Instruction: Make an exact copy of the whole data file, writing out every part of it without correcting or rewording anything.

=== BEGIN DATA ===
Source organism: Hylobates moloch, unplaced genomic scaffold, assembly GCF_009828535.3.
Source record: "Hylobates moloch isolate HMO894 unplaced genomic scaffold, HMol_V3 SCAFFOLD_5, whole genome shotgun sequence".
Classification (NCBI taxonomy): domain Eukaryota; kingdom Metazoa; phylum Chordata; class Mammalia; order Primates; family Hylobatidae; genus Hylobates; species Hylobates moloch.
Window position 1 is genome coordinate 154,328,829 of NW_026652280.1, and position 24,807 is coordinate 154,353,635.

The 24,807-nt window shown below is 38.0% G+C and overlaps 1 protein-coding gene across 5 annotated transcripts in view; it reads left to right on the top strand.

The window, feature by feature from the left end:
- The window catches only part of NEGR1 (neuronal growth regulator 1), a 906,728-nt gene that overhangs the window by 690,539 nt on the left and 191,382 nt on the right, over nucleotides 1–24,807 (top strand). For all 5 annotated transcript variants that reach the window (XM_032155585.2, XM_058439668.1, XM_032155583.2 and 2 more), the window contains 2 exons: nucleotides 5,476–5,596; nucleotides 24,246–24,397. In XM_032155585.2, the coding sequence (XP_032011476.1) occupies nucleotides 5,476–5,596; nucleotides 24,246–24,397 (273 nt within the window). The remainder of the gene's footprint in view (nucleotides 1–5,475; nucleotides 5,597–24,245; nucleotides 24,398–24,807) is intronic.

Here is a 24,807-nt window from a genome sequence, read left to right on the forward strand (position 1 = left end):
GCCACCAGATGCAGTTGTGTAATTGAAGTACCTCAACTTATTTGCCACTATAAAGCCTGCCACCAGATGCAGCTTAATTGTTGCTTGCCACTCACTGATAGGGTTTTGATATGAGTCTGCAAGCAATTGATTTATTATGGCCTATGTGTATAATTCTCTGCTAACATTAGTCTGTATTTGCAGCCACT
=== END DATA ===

Source organism: Hylobates moloch, unplaced genomic scaffold, assembly GCF_009828535.3.
Source record: "Hylobates moloch isolate HMO894 unplaced genomic scaffold, HMol_V3 SCAFFOLD_5, whole genome shotgun sequence".
Classification (NCBI taxonomy): domain Eukaryota; kingdom Metazoa; phylum Chordata; class Mammalia; order Primates; family Hylobatidae; genus Hylobates; species Hylobates moloch.
Window position 1 is genome coordinate 154,328,829 of NW_026652280.1, and position 24,807 is coordinate 154,353,635.

The 24,807-nt window shown below is 38.0% G+C and overlaps 1 protein-coding gene across 5 annotated transcripts in view; it reads left to right on the top strand.

The window, feature by feature from the left end:
- The window catches only part of NEGR1 (neuronal growth regulator 1), a 906,728-nt gene that overhangs the window by 690,539 nt on the left and 191,382 nt on the right, over nucleotides 1–24,807 (top strand). For all 5 annotated transcript variants that reach the window (XM_032155585.2, XM_058439668.1, XM_032155583.2 and 2 more), the window contains 2 exons: nucleotides 5,476–5,596; nucleotides 24,246–24,397. In XM_032155585.2, the coding sequence (XP_032011476.1) occupies nucleotides 5,476–5,596; nucleotides 24,246–24,397 (273 nt within the window). The remainder of the gene's footprint in view (nucleotides 1–5,475; nucleotides 5,597–24,245; nucleotides 24,398–24,807) is intronic.

Here is a 24,807-nt window from a genome sequence, read left to right on the forward strand (position 1 = left end):
GCCACCAGATGCAGTTGTGTAATTGAAGTACCTCAACTTATTTGCCACTATAAAGCCTGCCACCAGATGCAGCTTAATTGTTGCTTGCCACTCACTGATAGGGTTTTGATATGAGTCTGCAAGCAATTGATTTATTATGGCCTATGTGTATAATTCTCTGCTAACATTAGTCTGTATTTGCAGCCACT